The documents and related graphics published on this server could include technical inaccuracies or typographical errors. Changes are periodically added to the information herein. Mondaq Ltd and/or its respective suppliers may make improvements and/or changes in the product(s) and/or the program(s) described herein at any time.


Mondaq Ltd requires you to register and provide information that personally identifies you, including what sort of information you are interested in, for three primary purposes:

  • To allow you to personalize the Mondaq websites you are visiting.
  • To enable features such as password reminder, newsletter alerts, email a colleague, and linking from Mondaq (and its affiliate sites) to your website.
  • To produce demographic feedback for our information providers who provide information free for your use.

Mondaq (and its affiliate sites) do not sell or provide your details to third parties other than information providers. The reason we provide our information providers with this information is so that they can measure the response their articles are receiving and provide you with information about their products and services.

If you do not want us to provide your name and email address you may opt out by clicking here .

If you do not wish to receive any future announcements of products and services offered by Mondaq by clicking here .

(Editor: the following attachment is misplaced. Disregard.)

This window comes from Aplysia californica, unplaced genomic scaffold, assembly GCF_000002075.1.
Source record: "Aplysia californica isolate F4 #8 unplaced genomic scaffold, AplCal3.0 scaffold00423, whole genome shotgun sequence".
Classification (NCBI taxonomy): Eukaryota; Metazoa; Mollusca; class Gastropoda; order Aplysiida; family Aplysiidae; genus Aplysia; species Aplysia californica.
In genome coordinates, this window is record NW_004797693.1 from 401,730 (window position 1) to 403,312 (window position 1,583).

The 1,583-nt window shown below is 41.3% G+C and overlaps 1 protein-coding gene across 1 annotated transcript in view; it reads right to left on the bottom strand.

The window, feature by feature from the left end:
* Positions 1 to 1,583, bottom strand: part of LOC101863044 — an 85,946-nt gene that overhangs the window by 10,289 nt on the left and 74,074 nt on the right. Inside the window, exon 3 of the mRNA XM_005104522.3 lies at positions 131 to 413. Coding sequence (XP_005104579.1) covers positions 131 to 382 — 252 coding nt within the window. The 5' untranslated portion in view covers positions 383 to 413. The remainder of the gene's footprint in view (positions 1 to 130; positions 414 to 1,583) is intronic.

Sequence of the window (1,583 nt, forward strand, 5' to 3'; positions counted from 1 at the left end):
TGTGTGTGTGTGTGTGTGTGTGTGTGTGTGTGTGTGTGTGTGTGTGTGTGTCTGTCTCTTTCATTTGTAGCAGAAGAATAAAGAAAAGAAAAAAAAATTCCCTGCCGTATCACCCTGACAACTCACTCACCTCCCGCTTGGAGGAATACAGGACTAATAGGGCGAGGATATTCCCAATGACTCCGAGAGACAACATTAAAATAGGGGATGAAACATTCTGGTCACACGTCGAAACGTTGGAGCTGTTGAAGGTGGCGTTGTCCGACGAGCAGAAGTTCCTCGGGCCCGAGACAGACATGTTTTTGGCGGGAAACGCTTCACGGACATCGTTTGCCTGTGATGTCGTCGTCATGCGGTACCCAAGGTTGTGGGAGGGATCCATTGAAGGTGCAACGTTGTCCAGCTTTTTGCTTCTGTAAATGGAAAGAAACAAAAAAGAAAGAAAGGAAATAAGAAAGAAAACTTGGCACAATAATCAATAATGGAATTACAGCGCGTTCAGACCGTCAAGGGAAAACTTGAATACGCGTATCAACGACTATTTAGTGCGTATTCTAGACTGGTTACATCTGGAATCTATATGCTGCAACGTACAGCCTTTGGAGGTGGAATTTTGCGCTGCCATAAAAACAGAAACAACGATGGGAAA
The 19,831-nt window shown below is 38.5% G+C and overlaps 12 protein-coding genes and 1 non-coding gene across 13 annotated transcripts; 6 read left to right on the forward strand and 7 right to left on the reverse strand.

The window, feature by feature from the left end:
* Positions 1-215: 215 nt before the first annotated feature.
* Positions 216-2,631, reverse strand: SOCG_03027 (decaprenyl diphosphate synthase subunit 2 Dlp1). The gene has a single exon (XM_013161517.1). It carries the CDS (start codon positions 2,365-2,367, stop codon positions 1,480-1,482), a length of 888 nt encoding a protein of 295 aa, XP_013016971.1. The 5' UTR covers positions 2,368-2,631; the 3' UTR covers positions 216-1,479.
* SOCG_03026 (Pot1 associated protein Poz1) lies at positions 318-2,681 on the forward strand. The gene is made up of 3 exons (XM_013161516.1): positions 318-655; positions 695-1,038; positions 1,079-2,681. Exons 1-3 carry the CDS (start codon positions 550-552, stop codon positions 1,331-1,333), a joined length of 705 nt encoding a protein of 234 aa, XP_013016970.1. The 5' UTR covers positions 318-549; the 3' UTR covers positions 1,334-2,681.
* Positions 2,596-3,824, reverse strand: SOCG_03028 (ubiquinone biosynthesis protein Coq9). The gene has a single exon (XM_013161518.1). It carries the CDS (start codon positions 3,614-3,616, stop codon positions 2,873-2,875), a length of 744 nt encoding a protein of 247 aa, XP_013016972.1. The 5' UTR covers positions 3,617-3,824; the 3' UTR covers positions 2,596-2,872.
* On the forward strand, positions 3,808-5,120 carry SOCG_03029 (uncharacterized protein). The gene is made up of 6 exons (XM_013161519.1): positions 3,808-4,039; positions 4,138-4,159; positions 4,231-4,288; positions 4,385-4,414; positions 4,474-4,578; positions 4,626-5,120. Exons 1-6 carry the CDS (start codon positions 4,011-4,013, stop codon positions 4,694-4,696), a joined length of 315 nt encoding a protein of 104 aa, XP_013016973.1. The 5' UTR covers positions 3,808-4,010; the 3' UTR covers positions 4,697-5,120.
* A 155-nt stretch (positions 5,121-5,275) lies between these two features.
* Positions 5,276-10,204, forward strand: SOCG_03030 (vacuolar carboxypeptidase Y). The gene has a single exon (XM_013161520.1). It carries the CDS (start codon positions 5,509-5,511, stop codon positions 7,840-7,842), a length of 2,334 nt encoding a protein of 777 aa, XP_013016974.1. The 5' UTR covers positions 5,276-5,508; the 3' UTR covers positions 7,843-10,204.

Information Collection and Use

We require site users to register with Mondaq (and its affiliate sites) to view the free information on the site. We also collect information from our users at several different points on the websites: this is so that we can customise the sites according to individual usage, provide 'session-aware' functionality, and ensure that content is acquired and developed appropriately. This gives us an overall picture of our user profiles, which in turn shows to our Editorial Contributors the type of person they are reaching by posting articles on Mondaq (and its affiliate sites) – meaning more free content for registered users.

We are only able to provide the material on the Mondaq (and its affiliate sites) site free to site visitors because we can pass on information about the pages that users are viewing and the personal information users provide to us (e.g. email addresses) to reputable contributing firms such as law firms who author those pages. We do not sell or rent information to anyone else other than the authors of those pages, who may change from time to time. Should you wish us not to disclose your details to any of these parties, please tick the box above or tick the box marked "Opt out of Registration Information Disclosure" on the Your Profile page. We and our author organisations may only contact you via email or other means if you allow us to do so. Users can opt out of contact when they register on the site, or send an email to with “no disclosure” in the subject heading